NASA selects nine U.S. companies to vie for moon program funding


Tourists take pictures of a NASA sign at the Kennedy Space Center visitors complex in Cape Canaveral, Florida April 14, 2010. REUTERS/Carlos Barria

ORLANDO, Fla. (Reuters) – NASA on Thursday named nine U.S. companies, including Lockheed Martin Corp, that will compete for funding under the space agency’s renewed long-term moon program, a private-public undertaking to develop technology that will explore the lunar surface.

The companies, some which will develop small launch vehicles and robotic rovers over the next 10 years, will vie for a chunk of the $2.6 billion under the National Aeronautics and Space Administration’s Commercial Lunar Payload Services program.

As soon as 2022, NASA expects to begin construction on a new space station laboratory that will orbit the moon and act as a pit stop for missions to deeper parts of our solar system, such as Mars.

“When we go to the moon, we want to be one customer of many customers in a robust marketplace between the earth and the moon,” NASA administrator Jim Bridenstine said at a news briefing on Thursday.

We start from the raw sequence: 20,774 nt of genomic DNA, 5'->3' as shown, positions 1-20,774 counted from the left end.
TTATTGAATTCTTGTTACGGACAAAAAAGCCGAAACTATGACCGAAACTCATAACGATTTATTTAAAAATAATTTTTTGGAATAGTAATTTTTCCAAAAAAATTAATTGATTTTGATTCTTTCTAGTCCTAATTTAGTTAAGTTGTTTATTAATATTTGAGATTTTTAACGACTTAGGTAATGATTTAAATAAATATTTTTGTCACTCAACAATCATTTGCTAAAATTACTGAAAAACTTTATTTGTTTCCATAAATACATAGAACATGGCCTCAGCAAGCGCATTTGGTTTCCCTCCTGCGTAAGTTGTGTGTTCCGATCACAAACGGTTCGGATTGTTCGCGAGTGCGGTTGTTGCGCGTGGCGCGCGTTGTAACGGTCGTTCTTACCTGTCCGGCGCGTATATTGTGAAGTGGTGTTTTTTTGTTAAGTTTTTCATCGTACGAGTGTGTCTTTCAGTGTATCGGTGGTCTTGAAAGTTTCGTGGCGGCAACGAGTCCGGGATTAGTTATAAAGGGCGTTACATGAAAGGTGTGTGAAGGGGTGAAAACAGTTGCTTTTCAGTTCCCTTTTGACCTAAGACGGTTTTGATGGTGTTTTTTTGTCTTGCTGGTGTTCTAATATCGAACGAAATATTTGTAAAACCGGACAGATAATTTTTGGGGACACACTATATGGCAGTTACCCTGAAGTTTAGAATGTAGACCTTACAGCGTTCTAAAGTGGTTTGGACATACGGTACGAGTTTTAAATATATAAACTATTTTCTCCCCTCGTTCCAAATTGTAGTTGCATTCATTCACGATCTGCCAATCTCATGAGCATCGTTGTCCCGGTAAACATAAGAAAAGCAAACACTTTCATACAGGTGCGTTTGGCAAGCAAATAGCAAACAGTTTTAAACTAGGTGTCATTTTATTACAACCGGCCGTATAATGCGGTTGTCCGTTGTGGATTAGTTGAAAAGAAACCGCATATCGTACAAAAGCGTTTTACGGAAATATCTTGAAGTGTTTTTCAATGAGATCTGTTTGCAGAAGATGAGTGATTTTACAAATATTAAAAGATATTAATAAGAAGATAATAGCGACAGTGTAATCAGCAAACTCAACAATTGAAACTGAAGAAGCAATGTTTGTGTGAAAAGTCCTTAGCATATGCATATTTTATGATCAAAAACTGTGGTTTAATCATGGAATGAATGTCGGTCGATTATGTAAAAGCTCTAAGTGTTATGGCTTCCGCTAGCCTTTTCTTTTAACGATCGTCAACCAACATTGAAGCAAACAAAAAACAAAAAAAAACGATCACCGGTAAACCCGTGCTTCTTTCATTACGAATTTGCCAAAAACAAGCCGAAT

“Lunar payloads could fly on these contracted missions as early as 2019,” NASA said in an earlier news release.

In addition to Lockheed Martin, NASA selected Draper, which developed computers for the Apollo missions, Astrobotic Technology Inc, Firefly Aerospace Inc, Moon Express and four others to potentially develop equipment for the program.

Reporting by Joey Roulette in Orlando, Florida; editing by Bill Berkrot

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